Celebrating 200 years since the discovery of Antarctica
At Journey Latin America, we all love Antarctica. The very idea of this wilderness continent with its incredible wildlife, ice-sculpted landscapes and history of exploration, struggle and achievement, is utterly inspiring. And for those of us who have had the privilege to have been there it’s a place of unforgettable memories, which we are happy to share with those of you who aspire to make the journey.
In a rapidly changing world Antarctica remains a place where nature reigns supreme; even with the subtle (and not so subtle) changes triggered by climate change. Ever since the white continent’s discovery and exploration by the human race, nature has maintained her authority, and the human - thankfully strictly controlled - hardly scratches the surface.
It’s hard to believe how long ago Man first became aware of the continent’s existence. Captain James Cook crossed the Antarctic Circle in the 1Bth century, but never made it to Antarctica itself. He had a niggling feeling that such a land mass did exist, arriving tantalisingly close (just 130km from its shores). Following his journey, few thought it worth persevering, until commercial considerations and international rivalries intervened – seal fur became much in demand in the early 19th century and ships south sailed with the express intention of seeking out new rookeries. The Antarctic Peninsula (as opposed to mainland Antarctica) was discovered first. But who can legitimately receive the accolade of first coming across the continental landmass of Antarctica? It’s in dispute: Estonian Gottlieb von Bellingshausen of the Russian navy and Edward Bransfield both claim to have had eyes on it in January 1820, while other sealers and explorers have also to be considered.
So this year, 2020, the world has agreed to celebrate the 200th anniversary of the discovery of Antarctica. Following on from Bellinghausen and Brasfield, American Nathaniel Palmer is often adjudged to have been the first reliably to be confirmed as having identified the mainland continent. He was an experienced sealer and at the tender age of 22 captain of a small sloop, the Hero, which was a supply ship for larger vessels. The seal rookeries of the South Shetland Islands being by then virtually annihilated, he ventured further south, the nimble ship able to explore more easily in the search for other clusters of seal populations. It was during this search that on 18 November 1820 Palmer first sighted land at Orleans Channel, and as a result two Antarctica locations bear his name: Palmer Land, and the Palmer Archipelago.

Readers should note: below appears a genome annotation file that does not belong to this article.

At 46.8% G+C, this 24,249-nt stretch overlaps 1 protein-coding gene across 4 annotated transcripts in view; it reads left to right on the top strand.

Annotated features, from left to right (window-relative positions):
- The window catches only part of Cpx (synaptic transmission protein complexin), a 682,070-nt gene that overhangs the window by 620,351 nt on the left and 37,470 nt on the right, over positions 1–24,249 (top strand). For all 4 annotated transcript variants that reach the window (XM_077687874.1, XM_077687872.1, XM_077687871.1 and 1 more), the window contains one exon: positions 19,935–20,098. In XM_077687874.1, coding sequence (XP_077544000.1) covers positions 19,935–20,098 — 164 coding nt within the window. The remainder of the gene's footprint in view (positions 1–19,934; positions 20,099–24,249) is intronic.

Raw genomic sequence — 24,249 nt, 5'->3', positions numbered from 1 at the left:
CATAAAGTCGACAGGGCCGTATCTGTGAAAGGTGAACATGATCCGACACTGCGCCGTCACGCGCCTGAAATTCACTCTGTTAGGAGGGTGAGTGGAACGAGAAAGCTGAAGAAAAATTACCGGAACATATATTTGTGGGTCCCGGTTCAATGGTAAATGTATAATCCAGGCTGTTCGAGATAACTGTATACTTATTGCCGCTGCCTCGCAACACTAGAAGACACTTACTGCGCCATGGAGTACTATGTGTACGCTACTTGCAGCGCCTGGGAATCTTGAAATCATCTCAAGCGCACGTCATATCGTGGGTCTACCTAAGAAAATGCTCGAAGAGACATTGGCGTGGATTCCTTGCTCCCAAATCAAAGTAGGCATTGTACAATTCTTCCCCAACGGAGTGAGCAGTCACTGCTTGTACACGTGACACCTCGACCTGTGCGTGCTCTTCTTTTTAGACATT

Later in the 19th century explorers continued to discover different parts of the continent, leaving their names as acknowledgement of their achievements – James Ross passed through what is now called the Ross Sea and at the end of the century Adrien de Gerlach, the first to spend a winter in the region, is now remembered for the strait which bears his name. During the 20th century’s age of exploration progress was slow, and further sullied by commercial interests, with whalers and sealers constituting the majority of visits. Anglo-Norwegian Carsten Borchgrevink a the first to build huts and spend any amount of time on the continent, and he was followed by the more famous names of the Heroic Age of Antarctic Exploration in the 20th century who achieved fame in the search for the South Pole: Amundsen, Scott and Shackleton.
The middle half the 20th century was then dominated by exploration from the air and by motor vehicle, as technology progressed. The latter part of the century witnessed a large number of Soviet scientific expeditions. Later, expeditions from nations as far apart as Scotland and Venezuela sailed through Antarctic waters. The 21st century has seen many feats of individual or small team derring do: skiing, walking, kiting and even cycling achievements have been recorded.
photocredit: Antarctica XX1
Meanwhile there’s been the advent of tourism. The first Antarctic cruise for non-scientific purposes did not take place until 1966. Several originally scientific ships were converted to carry visitors and conditions were fairly basic. Nowadays there is a huge choice of expedition ship, from the functional to the luxurious, from small to large. On many ships there is now the opportunity for visitors to experience Antarctica in a variety of ways: fly-cruising, kayaking, snow-shoeing, hiking, mountain climbing, camping. Even swimming. Always wildlife-focused.
At Journey Latin America we have selected what we consider to be the best Antarctic cruises: the most reliable and sustainable voyages on the smaller vessels which have minimal impact on the fragile environment. Travel with us and you will be guaranteed an extraordinary experience: the itinerary may be modified according to the ever changing weather and ice conditions, but this just serves to remind us all just what a privilege it is to have access to this remarkable continent – Antarctica.
Read more about this on the Antarctica pages of our website, or order/download a copy of our exclusive Antarctica brochure. Or give us a call: you can always speak to one of us who has been there...